Ultrasound detecting a crack in an oil pipeline using computer simulation
Around the world, there are millions of kilometers of high-pressure pipelines, many of which are used to transport oil. Generally, distribution of crude oil through pipelines is one of the most secure methods. However, defects may occur and grow in the pipeline until the pipeline ruptures, with obvious serious consequences. Therefore, it requires that special attention be made to non-destructive testing of the pipeline, and in particular to cracks that may be present, especially to stress corrosion cracking. Currently, there are pipeline assessment devices (called "pigs") available that use ultrasonic technology to detect pipeline wall cracks. This equipment is transported inside the pipeline by the flowing crude oil, while at the same time ultrasound measurements are performed. This method can be used to assess up to hundreds of kilometers of pipeline in one run.
The figure below is a schematic view illustrating such a device; as may be seen, the tail (back of the "pig") contains the sensors. Universal joint connections between all the units allow the whole unit to run along curves. The first pressure vessel (A) is equipped with batteries that ensures power for several days. A second pressure vessel (B) contains the electronic components as well as a recording mechanism to store the ultrasound data. Sensor carrier (C) contains a number of sensors (T), to ensure that the pipe wall is assessed in all directions (360 degrees).
Ultrasound is often used in non-destructive testing, for example
for crack detection in an oil pipeline. In this example, we will
show you how to create a computer simulation model that
demonstrates how ultrasound can detect a crack in pipeline. In the
figure below, the upper part shows a sector of a pipeline, and a
plane "A" intersecting the pipeline perpendicularly. The lower part shows the enlarged cross section; the circle represents the steel wall of the pipeline, with the inside filled with petroleum (in grey), and the outside surrounded by water. (Note that it is simple to replace water with another material, e.g., air.) The letter "T" indicates that there is an ultrasound transducer placed inside the pipe, which emits an ultrasound signal towards the wall and receives the reflected signal, i.e., the transducer is operating in pulse-echo mode. The rectangle marked as ROI is the region that will be simulated in this example.
The figure below is the simulation model, with the region simulated being the same as the ROI shown in the above figure. The program used for this example is Wave2000 Plus. In the 2D model, there are three layers of materials, the top layer is 1 mm of water, the middle layer is 6.34 mm of steel and the bottom layer is 5.66 mm of petroleum. The infinite boundary conditions (in green) are used to simulate the large region surrounding the ROI. The figure shows a 2 mm long vertical crack in the steel wall of the pipe; the crack is 0.008 mm thick and is assumed in the model to be filled with water (again it is easy to replace the water-filled crack with any material, including air). A source ultrasound transducer (9.54 mm in length) is placed in the petroleum at an angle of 16.5 degrees. It emits a "Sine Gaussian Pulse" with a center frequency of 5 MHz. A receiver is placed at the same location as the source. The source-receiver pair work together in pulse-echo mode. For comparison purposes, the same model as the one described above but without the crack is also simulated.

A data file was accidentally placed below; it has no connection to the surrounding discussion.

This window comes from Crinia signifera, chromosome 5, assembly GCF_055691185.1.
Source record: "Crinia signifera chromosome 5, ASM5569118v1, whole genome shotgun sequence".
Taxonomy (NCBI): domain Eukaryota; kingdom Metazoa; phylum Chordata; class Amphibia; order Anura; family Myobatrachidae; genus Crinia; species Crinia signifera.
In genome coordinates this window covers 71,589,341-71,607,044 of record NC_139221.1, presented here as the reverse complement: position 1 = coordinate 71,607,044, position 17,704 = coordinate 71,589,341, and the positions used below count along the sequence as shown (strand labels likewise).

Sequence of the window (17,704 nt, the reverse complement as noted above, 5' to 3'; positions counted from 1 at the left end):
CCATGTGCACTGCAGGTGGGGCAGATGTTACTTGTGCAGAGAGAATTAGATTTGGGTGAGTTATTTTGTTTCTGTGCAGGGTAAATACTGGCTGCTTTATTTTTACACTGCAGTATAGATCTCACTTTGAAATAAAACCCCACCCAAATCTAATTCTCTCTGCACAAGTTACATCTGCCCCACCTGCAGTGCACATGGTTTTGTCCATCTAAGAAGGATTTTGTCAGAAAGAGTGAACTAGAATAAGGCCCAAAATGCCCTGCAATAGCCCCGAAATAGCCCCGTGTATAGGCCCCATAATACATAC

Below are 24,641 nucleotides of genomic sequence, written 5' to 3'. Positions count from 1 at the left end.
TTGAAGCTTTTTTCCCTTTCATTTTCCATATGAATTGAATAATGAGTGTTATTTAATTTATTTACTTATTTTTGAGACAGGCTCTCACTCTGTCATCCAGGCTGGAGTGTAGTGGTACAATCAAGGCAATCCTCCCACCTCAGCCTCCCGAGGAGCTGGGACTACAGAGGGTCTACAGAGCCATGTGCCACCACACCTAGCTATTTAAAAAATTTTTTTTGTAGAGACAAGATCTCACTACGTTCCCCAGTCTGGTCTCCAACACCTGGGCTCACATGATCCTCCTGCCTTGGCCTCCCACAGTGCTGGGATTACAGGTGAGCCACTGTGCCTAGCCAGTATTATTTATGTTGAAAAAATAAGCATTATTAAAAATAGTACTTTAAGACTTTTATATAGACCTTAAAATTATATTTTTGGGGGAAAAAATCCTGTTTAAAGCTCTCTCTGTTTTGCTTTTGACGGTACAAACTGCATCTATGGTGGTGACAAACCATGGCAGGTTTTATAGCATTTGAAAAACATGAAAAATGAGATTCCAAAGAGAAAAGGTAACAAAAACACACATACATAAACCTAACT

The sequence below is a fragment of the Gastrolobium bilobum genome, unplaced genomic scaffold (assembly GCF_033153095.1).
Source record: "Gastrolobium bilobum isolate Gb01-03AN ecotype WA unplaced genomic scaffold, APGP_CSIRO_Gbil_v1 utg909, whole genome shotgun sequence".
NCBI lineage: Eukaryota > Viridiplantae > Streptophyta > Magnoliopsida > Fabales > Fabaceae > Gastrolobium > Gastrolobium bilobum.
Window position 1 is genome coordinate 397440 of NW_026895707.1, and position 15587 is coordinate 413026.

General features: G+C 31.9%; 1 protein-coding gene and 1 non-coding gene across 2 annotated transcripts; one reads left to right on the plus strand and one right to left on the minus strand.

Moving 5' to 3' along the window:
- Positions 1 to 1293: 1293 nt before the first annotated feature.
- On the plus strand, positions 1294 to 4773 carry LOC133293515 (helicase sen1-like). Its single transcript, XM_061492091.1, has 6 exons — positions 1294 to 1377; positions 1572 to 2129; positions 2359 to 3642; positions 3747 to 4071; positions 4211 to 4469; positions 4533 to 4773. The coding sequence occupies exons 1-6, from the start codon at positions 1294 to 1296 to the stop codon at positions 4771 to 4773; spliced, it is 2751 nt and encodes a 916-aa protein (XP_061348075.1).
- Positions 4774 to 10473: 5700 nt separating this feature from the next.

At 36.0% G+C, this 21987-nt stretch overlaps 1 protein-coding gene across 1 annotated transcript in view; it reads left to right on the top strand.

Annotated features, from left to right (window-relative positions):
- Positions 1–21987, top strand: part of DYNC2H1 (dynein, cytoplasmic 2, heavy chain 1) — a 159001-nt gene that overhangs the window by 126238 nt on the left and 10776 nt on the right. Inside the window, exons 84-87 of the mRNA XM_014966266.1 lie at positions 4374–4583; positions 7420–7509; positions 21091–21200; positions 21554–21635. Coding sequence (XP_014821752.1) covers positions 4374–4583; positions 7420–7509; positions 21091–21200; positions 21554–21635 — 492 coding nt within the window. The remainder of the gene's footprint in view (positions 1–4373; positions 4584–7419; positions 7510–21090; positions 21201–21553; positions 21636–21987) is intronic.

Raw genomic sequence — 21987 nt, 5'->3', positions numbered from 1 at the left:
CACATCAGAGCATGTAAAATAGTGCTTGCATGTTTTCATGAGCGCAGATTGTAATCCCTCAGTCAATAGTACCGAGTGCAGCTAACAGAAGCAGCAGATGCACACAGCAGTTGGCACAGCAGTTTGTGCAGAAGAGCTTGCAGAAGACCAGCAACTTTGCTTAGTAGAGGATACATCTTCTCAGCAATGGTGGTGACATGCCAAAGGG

Each Wave2000 Plus model requires about 10 minutes to simulate on a desktop computer (Intel CORE i7 970, 3.2 GHz 6-core CPU) the 15
microseconds that are displayed in the animated gif images below. The figure below shows the simulation result for the model with the crack:
The figure above shows clearly that there is a signal that has propagated to the crack and been reflected back to the receiver transducer. For comparison, the simulation result of a model without crack is shown in the following figure. As may be seen, no signal is reflected back from a crack.
To quantitatively measure the reflected signals, the following plot shows the time-domain signals received for the two simulation models, with and without the crack, respectively. (Note that the software allows the user to save the received waveforms in files for post-processing and analysis.)
The plots above show that model with a crack in the pipe has an associated "crack signal" that appears at about 13 us, and that no such signal exists for the simulation model without a crack. The signal strength and shape will be affected by the crack size, shape, position and orientation, all of which are easy to examine with appropriate modifications to the simulation models.
Wave2000 Plus models
The Wave2000 Plus model files for the two models can be downloaded from our Download page. If you want to run the simulations or create your own models, you can use Wave2000 Plus with a free evaluation license. For more information, please go to the Download page.
Important tips about these simulations, in case you want to try some of your own for pipe-crack detection:
(1) When you add a source in Source Configuration, check "Shear Mode" and use "None" as Time Function;
(2) Also in Source Configuration, after setting up all the parameters for "xmitter", check "Pulse-Echo" and click on "Apply" and then "OK". Then open Receiver Configuration, rename "xmitter Echo' to another name, e.g., "xmitter_echo", and change Data Type to "Pressure", and click "Apply" and "OK". The last step is to start Source Configuration again, un-check "Pulse Echo" and click on "Apply" and then "OK".